Presenting his 1993 budget, President Clinton did little to fight back against the "starve the beast" mentality of the Republicans and defend the need for essential public services. His pitch to the Democratic base was merely that he would slash less than the right. The debate was over degree, not over the substance of public policy. Within a few years, Clinton would play into conservatives' hands by proclaiming that "the era of big government is over."

In other words, rather than taking stands based on real progressive vision, pushing the limits of the possible, and starting a broad debate about the appropriate role of government in our society, the Clinton administration worked to cut deals in pursuit of what the political class in Washington had deemed feasible.

By the time the 1994 midterms rolled around and Clinton had to go back to the Democratic base for support, a huge rift had formed. There was a yawning gap between, on the one hand, what the Democrats thought they were accomplishing for working class and middle class Americans and, on the other hand, the profound disillusionment felt by these same voters.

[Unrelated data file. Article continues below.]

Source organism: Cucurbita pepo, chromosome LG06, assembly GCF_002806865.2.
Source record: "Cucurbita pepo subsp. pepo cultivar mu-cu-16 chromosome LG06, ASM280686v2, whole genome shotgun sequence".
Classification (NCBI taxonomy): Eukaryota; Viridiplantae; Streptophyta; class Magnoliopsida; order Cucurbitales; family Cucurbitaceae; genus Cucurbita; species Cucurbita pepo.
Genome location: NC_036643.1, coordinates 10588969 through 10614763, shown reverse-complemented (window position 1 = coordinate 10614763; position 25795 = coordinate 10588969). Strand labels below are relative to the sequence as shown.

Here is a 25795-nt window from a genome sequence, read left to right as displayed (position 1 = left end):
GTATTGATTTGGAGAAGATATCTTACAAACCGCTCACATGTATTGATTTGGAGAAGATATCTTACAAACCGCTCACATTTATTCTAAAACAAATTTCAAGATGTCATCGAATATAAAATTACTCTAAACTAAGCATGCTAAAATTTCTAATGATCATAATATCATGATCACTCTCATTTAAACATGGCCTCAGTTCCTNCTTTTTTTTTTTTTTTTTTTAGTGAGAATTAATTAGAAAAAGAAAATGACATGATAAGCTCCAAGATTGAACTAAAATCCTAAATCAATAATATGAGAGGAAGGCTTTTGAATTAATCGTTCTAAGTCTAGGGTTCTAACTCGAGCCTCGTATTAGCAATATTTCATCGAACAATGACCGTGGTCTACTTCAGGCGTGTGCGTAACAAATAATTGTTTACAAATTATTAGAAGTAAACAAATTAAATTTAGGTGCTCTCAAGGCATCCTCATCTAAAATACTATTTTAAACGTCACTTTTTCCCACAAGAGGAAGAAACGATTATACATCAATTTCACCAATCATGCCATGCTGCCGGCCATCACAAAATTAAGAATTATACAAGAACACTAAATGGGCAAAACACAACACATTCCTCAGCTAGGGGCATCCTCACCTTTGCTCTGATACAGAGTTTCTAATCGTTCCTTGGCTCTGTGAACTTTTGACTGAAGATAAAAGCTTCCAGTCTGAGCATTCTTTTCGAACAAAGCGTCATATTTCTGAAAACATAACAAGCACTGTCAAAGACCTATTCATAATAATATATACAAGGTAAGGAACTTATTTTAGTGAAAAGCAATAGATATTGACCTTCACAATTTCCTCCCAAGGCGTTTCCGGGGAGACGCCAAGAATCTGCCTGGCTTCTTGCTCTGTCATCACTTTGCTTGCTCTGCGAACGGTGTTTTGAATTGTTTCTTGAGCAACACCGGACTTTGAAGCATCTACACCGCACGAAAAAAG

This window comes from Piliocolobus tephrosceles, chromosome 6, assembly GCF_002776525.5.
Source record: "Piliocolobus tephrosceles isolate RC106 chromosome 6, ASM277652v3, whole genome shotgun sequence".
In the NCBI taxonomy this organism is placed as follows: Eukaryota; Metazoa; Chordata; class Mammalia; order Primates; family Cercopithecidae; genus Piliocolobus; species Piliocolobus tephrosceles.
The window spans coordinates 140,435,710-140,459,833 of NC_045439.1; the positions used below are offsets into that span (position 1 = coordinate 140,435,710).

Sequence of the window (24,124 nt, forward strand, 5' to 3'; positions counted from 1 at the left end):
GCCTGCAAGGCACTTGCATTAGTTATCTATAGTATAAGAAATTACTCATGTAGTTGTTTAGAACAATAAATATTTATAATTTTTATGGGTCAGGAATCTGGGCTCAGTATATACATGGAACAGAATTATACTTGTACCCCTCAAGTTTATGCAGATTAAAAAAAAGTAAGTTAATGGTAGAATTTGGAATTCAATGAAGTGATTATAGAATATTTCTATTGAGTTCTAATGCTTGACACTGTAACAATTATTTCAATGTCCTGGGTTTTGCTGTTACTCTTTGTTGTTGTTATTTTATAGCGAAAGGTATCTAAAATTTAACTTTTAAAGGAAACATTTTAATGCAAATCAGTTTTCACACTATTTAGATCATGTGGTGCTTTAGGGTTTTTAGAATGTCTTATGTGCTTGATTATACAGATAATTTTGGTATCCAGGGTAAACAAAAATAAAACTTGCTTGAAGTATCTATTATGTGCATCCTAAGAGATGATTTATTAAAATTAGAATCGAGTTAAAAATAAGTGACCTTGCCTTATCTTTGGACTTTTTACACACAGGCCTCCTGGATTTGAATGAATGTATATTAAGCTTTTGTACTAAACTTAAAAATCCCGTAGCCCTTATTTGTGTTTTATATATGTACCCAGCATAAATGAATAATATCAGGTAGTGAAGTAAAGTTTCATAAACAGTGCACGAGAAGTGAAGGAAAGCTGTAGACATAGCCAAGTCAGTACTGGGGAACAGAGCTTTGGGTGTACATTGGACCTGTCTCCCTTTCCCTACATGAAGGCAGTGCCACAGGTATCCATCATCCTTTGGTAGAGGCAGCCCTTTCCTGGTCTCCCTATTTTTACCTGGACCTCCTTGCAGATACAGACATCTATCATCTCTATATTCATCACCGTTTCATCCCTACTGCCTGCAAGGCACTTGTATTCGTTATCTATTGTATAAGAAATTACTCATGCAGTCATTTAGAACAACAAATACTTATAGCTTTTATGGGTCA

People throughout the country were angry. They responded to transactional politics in Washington by adopting a transactional attitude at the polls--rationally assuming a "what's in it for me" stance when confronted with politicians who had long placed deal-making before principle. While just two years before voters were inspired by the prospect of the first Democratic president since 1980, they had since grown disgusted. The Republicans took control of Congress.

Unfortunately, we've seen a very similar pattern emerge with the Obama administration. Transactional politics has once again defined the White House's approach to governing. And this time, the gap between Washington and the rest of America is even wider for three reasons:

First, people remember 1992 and 1994. The disenchantment of the Clinton years is hardly in the distant past, and few in the Democratic base enjoy experiencing it again.